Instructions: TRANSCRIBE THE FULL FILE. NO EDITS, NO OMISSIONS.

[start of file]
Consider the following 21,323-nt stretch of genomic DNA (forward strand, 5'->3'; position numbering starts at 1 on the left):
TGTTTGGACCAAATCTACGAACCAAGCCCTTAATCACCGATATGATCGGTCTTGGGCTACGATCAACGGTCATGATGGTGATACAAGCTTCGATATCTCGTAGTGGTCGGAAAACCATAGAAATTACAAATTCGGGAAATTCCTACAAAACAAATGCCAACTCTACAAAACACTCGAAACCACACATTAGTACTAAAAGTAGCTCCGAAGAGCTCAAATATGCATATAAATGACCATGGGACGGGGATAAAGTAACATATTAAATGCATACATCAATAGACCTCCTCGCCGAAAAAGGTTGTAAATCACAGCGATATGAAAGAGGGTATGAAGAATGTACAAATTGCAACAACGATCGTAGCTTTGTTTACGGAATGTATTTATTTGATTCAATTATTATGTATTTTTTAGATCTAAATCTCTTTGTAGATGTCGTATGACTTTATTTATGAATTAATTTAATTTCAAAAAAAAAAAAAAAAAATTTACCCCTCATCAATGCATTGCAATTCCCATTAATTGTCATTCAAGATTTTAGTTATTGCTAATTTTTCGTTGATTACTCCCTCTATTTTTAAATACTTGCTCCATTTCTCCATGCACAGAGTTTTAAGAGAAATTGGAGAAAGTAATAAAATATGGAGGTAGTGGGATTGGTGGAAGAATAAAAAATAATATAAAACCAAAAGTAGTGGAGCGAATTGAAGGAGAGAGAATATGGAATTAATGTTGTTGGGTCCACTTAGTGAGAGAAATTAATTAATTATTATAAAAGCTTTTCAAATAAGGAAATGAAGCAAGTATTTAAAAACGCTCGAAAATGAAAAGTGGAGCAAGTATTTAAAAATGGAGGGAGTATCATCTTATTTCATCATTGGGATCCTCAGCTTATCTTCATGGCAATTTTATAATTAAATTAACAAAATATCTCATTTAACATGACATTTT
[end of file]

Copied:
Consider the following 21,323-nt stretch of genomic DNA (forward strand, 5'->3'; position numbering starts at 1 on the left):
TGTTTGGACCAAATCTACGAACCAAGCCCTTAATCACCGATATGATCGGTCTTGGGCTACGATCAACGGTCATGATGGTGATACAAGCTTCGATATCTCGTAGTGGTCGGAAAACCATAGAAATTACAAATTCGGGAAATTCCTACAAAACAAATGCCAACTCTACAAAACACTCGAAACCACACATTAGTACTAAAAGTAGCTCCGAAGAGCTCAAATATGCATATAAATGACCATGGGACGGGGATAAAGTAACATATTAAATGCATACATCAATAGACCTCCTCGCCGAAAAAGGTTGTAAATCACAGCGATATGAAAGAGGGTATGAAGAATGTACAAATTGCAACAACGATCGTAGCTTTGTTTACGGAATGTATTTATTTGATTCAATTATTATGTATTTTTTAGATCTAAATCTCTTTGTAGATGTCGTATGACTTTATTTATGAATTAATTTAATTTCAAAAAAAAAAAAAAAAAATTTACCCCTCATCAATGCATTGCAATTCCCATTAATTGTCATTCAAGATTTTAGTTATTGCTAATTTTTCGTTGATTACTCCCTCTATTTTTAAATACTTGCTCCATTTCTCCATGCACAGAGTTTTAAGAGAAATTGGAGAAAGTAATAAAATATGGAGGTAGTGGGATTGGTGGAAGAATAAAAAATAATATAAAACCAAAAGTAGTGGAGCGAATTGAAGGAGAGAGAATATGGAATTAATGTTGTTGGGTCCACTTAGTGAGAGAAATTAATTAATTATTATAAAAGCTTTTCAAATAAGGAAATGAAGCAAGTATTTAAAAACGCTCGAAAATGAAAAGTGGAGCAAGTATTTAAAAATGGAGGGAGTATCATCTTATTTCATCATTGGGATCCTCAGCTTATCTTCATGGCAATTTTATAATTAAATTAACAAAATATCTCATTTAACATGACATTTT